The UK could see exports of meat increase by up to 60% as a result of its latest trans-Pacific trade deal, according to new analysis by AHDB.
British beef, lamb, and pork traders can expect to see exports increase by 60%, 26% and 23% respectively within the first year of trade with countries like Japan, Chile and Malaysia as part of the new Comprehensive and Progressive Agreement for Trans-Pacific Partnership (CPTPP) deal.
This is according to predictions by the Agriculture and Horticulture Development Board (AHDB), whose latest trade modelling work on the UK joining the CPTPP highlighted the benefits that came with joining the free trade agreement for the red meat and dairy industries.
The AHDB analysis showed UK beef exports to CPTPP countries could increase from a yearly average of 2,355 tonnes to 3,759 tonnes. Lamb exports are expected to raise from 457 tonnes to 575 tonnes, and pork exports are set to go up from 3,508 tonnes to 4,326 tonnes per year.
While the short-term gains of the CPTPP proved optimistic for UK exporters, AHDB’s trade and policy senior analyst Jess Corsair noted that joining the deal was “very much about playing the long game”.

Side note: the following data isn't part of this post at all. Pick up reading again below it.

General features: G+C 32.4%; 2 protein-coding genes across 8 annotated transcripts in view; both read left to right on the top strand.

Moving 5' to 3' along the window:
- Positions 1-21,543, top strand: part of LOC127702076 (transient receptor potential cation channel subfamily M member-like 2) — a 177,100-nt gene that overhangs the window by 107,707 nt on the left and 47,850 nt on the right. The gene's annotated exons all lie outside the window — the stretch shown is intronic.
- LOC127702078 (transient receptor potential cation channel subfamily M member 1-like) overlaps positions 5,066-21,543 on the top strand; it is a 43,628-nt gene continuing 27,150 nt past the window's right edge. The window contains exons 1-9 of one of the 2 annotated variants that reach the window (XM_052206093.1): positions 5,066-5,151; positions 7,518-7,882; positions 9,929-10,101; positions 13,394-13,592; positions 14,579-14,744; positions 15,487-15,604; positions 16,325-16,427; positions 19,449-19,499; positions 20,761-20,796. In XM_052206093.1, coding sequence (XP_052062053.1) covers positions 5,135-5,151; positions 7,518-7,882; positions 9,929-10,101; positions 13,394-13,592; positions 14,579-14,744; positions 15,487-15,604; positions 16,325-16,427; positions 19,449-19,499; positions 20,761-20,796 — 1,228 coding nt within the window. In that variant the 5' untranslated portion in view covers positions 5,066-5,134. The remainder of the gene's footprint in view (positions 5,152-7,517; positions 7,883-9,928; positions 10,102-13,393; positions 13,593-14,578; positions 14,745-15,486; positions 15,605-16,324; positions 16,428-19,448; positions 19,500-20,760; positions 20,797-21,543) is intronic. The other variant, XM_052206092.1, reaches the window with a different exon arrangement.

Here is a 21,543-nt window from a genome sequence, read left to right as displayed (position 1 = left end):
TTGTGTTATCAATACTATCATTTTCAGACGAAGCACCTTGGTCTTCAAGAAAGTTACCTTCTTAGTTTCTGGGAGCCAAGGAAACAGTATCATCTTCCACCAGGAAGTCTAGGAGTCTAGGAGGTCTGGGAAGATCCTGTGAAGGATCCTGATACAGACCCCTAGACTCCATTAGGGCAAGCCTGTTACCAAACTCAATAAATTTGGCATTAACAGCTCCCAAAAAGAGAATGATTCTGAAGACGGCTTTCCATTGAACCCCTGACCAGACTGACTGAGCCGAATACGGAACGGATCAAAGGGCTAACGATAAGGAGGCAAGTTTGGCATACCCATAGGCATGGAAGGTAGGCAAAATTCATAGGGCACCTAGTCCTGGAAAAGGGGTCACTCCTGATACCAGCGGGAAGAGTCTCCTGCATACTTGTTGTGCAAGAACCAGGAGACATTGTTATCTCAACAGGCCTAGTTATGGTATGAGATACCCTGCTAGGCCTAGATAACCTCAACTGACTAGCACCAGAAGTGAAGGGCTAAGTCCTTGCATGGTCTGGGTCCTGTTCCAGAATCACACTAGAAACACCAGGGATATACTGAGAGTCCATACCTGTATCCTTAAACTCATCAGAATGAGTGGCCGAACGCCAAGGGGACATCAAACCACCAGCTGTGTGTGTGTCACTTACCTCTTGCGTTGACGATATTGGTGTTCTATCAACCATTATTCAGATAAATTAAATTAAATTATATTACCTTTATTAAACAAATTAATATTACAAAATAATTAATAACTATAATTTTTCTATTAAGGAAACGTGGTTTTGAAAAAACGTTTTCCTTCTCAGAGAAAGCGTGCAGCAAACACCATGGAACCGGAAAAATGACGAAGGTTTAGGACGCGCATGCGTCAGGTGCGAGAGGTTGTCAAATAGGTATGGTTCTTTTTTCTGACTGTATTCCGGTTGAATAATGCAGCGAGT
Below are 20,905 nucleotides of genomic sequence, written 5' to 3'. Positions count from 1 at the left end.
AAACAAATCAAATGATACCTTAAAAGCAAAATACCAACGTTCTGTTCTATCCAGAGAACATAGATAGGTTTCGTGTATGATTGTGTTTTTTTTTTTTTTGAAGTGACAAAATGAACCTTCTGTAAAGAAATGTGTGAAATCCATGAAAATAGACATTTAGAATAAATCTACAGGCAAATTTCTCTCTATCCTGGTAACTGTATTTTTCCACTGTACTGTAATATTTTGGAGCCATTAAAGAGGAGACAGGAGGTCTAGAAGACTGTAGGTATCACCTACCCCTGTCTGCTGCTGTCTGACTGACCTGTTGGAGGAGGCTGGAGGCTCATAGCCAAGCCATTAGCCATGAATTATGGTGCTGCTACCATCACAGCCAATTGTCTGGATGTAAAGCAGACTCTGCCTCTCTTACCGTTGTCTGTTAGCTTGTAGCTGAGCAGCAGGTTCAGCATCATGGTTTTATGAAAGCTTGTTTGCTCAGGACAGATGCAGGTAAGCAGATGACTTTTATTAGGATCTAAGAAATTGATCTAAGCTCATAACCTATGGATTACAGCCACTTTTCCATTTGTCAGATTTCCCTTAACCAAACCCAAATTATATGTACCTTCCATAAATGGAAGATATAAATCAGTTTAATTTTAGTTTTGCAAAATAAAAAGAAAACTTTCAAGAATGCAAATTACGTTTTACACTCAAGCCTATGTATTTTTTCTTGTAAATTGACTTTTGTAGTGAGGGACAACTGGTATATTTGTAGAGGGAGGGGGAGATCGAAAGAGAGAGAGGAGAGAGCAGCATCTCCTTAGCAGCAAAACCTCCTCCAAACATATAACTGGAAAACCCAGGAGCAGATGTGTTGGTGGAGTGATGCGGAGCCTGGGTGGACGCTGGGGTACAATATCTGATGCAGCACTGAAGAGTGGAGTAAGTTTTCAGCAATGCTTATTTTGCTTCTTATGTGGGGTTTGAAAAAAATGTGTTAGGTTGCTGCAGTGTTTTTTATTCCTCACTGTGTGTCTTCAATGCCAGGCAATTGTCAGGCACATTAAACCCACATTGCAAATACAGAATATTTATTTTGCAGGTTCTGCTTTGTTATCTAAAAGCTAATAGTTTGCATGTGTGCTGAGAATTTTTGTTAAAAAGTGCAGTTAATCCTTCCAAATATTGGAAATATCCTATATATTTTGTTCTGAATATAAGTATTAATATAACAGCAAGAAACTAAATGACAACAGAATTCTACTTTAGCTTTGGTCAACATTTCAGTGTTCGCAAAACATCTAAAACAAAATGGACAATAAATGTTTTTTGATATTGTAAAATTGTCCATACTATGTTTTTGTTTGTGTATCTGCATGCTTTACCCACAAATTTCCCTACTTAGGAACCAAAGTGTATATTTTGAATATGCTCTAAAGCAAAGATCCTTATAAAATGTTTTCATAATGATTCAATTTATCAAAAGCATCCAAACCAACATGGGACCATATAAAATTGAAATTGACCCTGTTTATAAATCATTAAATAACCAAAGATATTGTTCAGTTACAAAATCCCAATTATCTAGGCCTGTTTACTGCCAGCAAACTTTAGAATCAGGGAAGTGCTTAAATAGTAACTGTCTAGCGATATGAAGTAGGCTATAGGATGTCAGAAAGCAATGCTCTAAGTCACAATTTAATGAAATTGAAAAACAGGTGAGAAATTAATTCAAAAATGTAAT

“The expansion of the middle class in Asian and South American markets is likely to be a driver for these longer-term benefits for UK exports.
“Consequently, while we don’t anticipate any dramatic changes to trade overnight, the forecast increase in demand for pork and beef by 2031 in Japan, Vietnam, Mexico and Canada is encouraging.”
“Similarly, opportunities for dairy with significant growth in Malaysia and Japan for butter and cheese, and for skimmed milk powder in Mexico will be areas that the UK can capitalise on.”
Additionally, the long-term benefits could become “much more significant” given there was potential for booming economies with growing populations like China, Taiwan and Ecuador to join the CPTPP in the future.
The AHDB will be releasing forecasts for the dairy exports industry in June.
The UK concluded negotiations to join the trans-Pacific agreement in March this year, but it is not yet clear when it will be able to make use of its membership – the legal fine-tuning must be done by all member countries before it is officially a part of the group and can start benefiting from easier trade mechanisms and reduced tariffs.
Government figures have previously suggested that joining the trans-Pacific deal could bring an estimated increase of 0.08% to the UK’s GDP.